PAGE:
Day: August 5, 2005

  • Migrating Your App to Django

    A few days ago I mentioned Changeset 384 which included a new command, inspectdb <dbname>. It has also been tweaked and improved since it was initially committed. The other day I tried it out on a simple database structure, but I decided to throw a more complex example at it.

    I decided to take the final depot application from the excellent Agile Web Development with Rails book. Beta books rule by the way. I executed the SQL in rails-code/depot_final/db/create.sql from the the code tarball to set up the database structure. I then created a new project with django-admin startproject and edited settings/ to tell Django how to log in to my mysql database. After exporting the correct DJANGO_SETTINGS_MODULE I ran inspectdb depot_rails which gave me the following model:

    # This is an auto-generated Django model module.
    # You'll have to do the following manually to clean this up:
    #     * Rearrange models' order
    #     * Add primary_key=True to one field in each model.
    # Feel free to rename the models, but don't rename 
    # db_table values or field names.
    # Also note: You'll have to insert the output of 
    # ' sqlinitialdata [appname]'
    # into your database.
    from django.core import meta
    class LineItem(meta.Model):
        db_table = 'line_items'
        fields = (
    class Order(meta.Model):
        db_table = 'orders'
        fields = (
            meta.CharField('name', maxlength=100),
            meta.CharField('email', maxlength=255),
            meta.CharField('pay_type', maxlength=10),
    class Product(meta.Model):
        db_table = 'products'
        fields = (
            meta.CharField('title', maxlength=100),
            meta.CharField('image_url', maxlength=200),
    class User(meta.Model):
        db_table = 'users'
        fields = (
            meta.CharField('name', maxlength=100),
            meta.CharField('hashed_password', maxlength=40),

    Per the comment block at the top, you’re not home free yet, but at lot of tedious work has been done for you. This should definitely jumpstart the porting of existing applications to the Django platform.

  • Swik is Slick

    Swik by SourceLabs is really awesome. It’s part wiki and part search engine. I first heard about it through the Django page, but have since poked around and there’s a lot of great information there. There’s a plethora of information on Ajax and related technologies, platforms, and projects. Swik is also folksonomy-enabled (buzzword++). For example, here’s the framework tag, python tag and java tag.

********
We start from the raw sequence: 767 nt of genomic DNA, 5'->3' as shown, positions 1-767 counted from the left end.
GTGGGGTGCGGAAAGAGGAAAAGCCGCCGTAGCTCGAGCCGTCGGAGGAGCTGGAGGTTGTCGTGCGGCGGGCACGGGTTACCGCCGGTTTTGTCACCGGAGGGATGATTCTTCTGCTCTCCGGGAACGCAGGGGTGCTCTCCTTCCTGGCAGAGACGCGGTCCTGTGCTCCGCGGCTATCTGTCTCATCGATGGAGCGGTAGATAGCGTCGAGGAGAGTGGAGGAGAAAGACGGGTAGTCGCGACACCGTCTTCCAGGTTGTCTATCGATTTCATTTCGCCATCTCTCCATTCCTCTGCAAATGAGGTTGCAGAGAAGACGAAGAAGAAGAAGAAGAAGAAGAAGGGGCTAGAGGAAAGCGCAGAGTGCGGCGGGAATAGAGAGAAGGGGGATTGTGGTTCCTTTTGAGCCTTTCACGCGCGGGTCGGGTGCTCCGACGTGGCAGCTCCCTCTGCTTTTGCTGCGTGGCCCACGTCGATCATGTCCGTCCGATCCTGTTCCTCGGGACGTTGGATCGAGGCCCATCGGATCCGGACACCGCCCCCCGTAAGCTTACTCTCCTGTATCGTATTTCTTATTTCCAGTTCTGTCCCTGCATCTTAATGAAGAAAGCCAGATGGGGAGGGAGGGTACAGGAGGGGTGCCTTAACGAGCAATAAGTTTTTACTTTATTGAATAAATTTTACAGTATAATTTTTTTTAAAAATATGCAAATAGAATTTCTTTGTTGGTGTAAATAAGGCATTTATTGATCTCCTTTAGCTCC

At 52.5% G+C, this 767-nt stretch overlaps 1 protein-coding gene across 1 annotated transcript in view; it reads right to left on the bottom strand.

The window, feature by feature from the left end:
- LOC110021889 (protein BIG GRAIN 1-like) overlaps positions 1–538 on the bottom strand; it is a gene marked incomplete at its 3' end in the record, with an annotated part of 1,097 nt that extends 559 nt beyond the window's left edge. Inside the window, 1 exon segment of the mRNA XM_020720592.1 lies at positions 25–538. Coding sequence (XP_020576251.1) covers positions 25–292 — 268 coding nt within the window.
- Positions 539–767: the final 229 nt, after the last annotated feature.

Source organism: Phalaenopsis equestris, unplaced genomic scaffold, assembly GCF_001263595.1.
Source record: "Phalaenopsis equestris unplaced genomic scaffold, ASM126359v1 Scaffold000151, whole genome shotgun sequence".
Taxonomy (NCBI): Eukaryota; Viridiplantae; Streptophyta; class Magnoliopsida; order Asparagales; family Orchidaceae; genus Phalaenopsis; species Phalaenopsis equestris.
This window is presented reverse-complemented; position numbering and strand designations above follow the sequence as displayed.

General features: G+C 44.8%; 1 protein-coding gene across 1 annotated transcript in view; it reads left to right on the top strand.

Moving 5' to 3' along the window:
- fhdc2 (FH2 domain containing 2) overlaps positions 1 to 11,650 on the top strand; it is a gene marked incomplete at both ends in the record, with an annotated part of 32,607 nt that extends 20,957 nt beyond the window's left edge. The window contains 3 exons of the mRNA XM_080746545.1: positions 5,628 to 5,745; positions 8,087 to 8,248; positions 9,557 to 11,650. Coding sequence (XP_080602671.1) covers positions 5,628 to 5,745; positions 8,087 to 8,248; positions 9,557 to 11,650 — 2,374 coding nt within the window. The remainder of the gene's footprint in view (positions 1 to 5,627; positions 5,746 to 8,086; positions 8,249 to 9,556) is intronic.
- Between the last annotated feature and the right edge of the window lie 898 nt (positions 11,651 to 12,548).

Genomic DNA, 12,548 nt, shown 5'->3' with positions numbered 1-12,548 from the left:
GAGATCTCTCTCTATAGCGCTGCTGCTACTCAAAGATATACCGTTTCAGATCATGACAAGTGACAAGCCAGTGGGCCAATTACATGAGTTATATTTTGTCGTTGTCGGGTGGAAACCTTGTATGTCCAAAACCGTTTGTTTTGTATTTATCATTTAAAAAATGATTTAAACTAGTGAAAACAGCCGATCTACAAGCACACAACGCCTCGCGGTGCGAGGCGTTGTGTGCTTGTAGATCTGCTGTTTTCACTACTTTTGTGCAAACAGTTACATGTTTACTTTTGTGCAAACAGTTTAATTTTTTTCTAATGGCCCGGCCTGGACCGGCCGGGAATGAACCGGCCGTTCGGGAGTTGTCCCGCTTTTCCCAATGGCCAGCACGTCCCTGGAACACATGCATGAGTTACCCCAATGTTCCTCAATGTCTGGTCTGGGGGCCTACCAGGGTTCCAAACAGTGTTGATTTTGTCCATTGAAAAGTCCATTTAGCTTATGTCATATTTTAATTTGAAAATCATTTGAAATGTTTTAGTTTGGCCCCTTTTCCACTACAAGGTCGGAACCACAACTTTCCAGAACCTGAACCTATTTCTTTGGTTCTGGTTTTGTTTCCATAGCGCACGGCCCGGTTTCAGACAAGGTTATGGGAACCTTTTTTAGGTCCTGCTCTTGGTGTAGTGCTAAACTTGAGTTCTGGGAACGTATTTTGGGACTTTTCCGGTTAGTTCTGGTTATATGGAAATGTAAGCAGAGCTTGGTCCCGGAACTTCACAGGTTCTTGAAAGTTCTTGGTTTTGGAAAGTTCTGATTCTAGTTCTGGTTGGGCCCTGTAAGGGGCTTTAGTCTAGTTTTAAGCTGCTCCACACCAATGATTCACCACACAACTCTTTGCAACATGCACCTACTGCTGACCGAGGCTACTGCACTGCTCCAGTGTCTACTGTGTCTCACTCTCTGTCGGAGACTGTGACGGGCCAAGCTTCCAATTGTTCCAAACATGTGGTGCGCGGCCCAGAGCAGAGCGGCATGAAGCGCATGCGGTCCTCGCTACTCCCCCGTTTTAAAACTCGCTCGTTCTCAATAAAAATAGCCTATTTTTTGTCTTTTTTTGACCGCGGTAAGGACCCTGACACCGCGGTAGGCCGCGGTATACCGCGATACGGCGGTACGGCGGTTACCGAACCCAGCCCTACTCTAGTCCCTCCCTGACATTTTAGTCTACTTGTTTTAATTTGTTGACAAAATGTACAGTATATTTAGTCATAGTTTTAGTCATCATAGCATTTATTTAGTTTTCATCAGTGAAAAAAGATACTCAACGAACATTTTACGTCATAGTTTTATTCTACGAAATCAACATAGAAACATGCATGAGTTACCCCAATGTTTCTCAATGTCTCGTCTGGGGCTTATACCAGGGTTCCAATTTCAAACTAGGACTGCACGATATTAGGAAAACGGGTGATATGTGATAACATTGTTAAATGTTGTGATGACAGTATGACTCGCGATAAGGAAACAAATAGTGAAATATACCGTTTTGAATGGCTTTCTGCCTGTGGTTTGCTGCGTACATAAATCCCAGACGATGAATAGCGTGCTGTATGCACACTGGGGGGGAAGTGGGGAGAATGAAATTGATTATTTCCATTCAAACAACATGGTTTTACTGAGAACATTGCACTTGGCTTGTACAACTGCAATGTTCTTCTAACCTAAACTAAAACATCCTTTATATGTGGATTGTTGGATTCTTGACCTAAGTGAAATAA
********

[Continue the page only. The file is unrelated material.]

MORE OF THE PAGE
It’s a great little service.

  • Geolocation Information Gaps

    I’ve been seeking out interesting data sources to plot in Google Earth after learning the basics of KML. I’ve been wanting to do something cool with NOAA’s XML weather feeds since I heard about them, so I thought I would download the 700kb list of stations serving up XML and spit out some KML from that data as a “neat” first step.

    I’ll probably still do that, but after parsing the data, I’m a bit dissapointed. As always there are huge gaps in geolocation information. In order to get my hands on the data I turned to xmltramp which is an awesome library for accessing simple XML documents in a pythonic way. I then whipped up a few lines of Python to walk through the data:

    import xmltramp #
    f=open('stations.xml', 'r')
    count = 0
    total = 0
    for station in doc['station':]:
      total = total + 1
      sid = str(station['station_id'])
      lat = str(station['latitude'])
      lon = str(station['longitude'])
      if (lat != 'NA') and (lon != 'NA'):
        print "Station ID: " + sid + \
        " (" + lat + "," + lon + ")"
        count = count + 1
    print str(count) + " out of " + str(total) + \
    " stations are geolocated."

    Here’s the output of the above code:

    mcroydon@mobilematt:~/py/kmlist$ python
    Station ID: PAGM (63.46N,171.44W)
    [... snip ...]
    Station ID: KSHR (44.46.10N,106.58.08W)
    422 out of 1775 stations are geolocated.

    Well that’s a bummer. 422 out of 1775, or less than 25% of all stations are geolocated. While that’s still 422 more stations than I knew about previously, it’s a far cry from a majority of weather stations across the United States.

    Another thing you will notice is that some stations appear to be expressed in degrees in decimal form (63.46N) while others appear to use Degrees/Minutes/Seconds (44.46.10N).

    It’s gaps like these that can make working with “found” geolocation data frustrating.